Tag Archives: Punjab

Writer’s Block and More

5 Feb

Sometimes, words fail you. Sometimes, you fail them.

They’re clamouring in your head, they’re sticking in your throat; they’re fighting to get out. But you just cant string them together into coherence. Sometimes angry phrases escape. But no fully formed thoughts can be hammered out from the shrieking, sobbing, angry mob of words in my hurting head or heavy heart. 

Dramatic? Sure.

But that’s how I’ve felt since the assassination of Salmaan Taseer.

I am confused and angry. A murderer has been crowned hero and the man he slaughtered is the villain. I am told there is a murder of this ilk proudly walking down every street of Pakistan waiting to slay anyone he, in his own head, accuses, tries and finds guilty of blasphemy.  And then there are the hordes who will not only defend him but shower him with petals. Then there are those who will sit in their plush drawing rooms and say the murder shouldn’t be glorified but the victim was asking for it. There are those who will tell you that Pakistan is now a failed state spiraling into the abyss of religious fanaticism. Some will incite you to take to the streets against the illiterate cleric propagating intolerance and violence. Others will invite you to a candle light vigil or a facebook group for the slain Governor where they will collectively wish that they could swat the mullahs back into their caves with their Prada bags.  The blood lust and hysteria of the masses that cheered the governor’s assassin has me mourning for the flight of reason, tolerance and the rule of law from this country. The small band of people advocating that liberals confront this bloodthirsty mob in the streets has me worried for their sanity.    

I’ve tried to write many times since it happened. But everything I had to say seemed to utterly inadequate that I couldn’t. I havent been able to find the words to express my disappointment with Pakistan. I know the words exist and others have used them eloquently, but I have failed in finding them. Maybe, I don’t want to hear what I really feel and think. Maybe it’s not the words hiding from me but me hiding from the words that will spell out in cold, indelible ink, what Pakistan has become today.

Escapist? Sure.

You have to be one if you want to live in a country where 500 lawyers will sign a petition to defend the murderer but not one lawyer can be found to prosecute him for the crime he has proudly confessed to. When the religious right brings out thousands on the road and civil society responds by sending out thousands of emails (the majority of which involve fighting with each other over semantics and ownership of documents!) you have to escape to another place in your head where those leading the charge against intolerant are not busy being intolerant and dismissive of each other.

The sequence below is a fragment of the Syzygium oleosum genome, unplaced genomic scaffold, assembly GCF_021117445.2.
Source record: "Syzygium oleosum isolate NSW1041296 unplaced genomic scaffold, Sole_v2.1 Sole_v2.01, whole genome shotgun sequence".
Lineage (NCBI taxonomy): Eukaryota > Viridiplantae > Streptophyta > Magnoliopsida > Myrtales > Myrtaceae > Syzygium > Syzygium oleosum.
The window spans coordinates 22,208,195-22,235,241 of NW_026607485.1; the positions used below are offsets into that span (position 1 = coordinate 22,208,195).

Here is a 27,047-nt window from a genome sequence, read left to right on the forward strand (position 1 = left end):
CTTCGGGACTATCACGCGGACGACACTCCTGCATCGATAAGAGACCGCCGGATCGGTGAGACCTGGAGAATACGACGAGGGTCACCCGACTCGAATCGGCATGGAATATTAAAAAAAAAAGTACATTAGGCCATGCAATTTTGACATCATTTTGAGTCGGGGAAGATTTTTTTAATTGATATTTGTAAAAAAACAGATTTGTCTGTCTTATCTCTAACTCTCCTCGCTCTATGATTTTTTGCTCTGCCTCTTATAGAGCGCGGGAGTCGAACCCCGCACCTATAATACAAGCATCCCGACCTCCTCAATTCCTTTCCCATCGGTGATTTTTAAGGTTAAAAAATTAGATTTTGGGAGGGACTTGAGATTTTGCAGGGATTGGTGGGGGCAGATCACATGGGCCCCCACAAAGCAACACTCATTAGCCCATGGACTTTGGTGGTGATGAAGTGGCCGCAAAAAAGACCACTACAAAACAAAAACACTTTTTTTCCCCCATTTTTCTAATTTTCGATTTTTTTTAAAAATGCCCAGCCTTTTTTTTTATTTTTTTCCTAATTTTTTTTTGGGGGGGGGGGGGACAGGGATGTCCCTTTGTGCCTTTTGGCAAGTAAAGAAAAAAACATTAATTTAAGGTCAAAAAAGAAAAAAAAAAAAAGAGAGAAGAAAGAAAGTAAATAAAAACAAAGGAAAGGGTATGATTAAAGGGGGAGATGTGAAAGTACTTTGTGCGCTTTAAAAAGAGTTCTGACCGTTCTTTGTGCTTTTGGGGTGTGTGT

I’ve thought about writing some brilliantly eloquent response on one of these email lists but then I’ve never found the words to criticize those who have done much more for this cause in their own way than I ever have. What social contribution do I have to give my words the legitimacy they need when lashing out against those who have come out on the streets when I have stayed at home.

Coward? Sure.

I’m not the only one. There are hordes of us lurking about in the op-ed pages of English dailies. Our pens (or keyboards) churning out clever little eulogies for the country lost, preaching sermons of realism,  hiding our cowardice under the garb of “reality,” or taking refuge behind facebook profiles and pages. Some of us have been to the odd protest or two for a more “tolerant” Pakistan. But it was little more than a Sunday afternoon schmooze with friends and statements to the TV. But that’s all we’ve done.

But what more could we have done in the face of such violent opposition? I don’t know. We can’t bring out thousands onto the streets. We can’t take up arms. But maybe we could have found one lawyer to represent the Taseer family. One man or woman to stand up for the Rule of Law in a country that just experienced a great movement in its name should not have to be such a tough ask.

Sad? Infinitely.


Bring Back the New Nikah Nama – But Not All of It!

21 Jul

A Pakistani Bride Waiting to Sign on the Dotted Line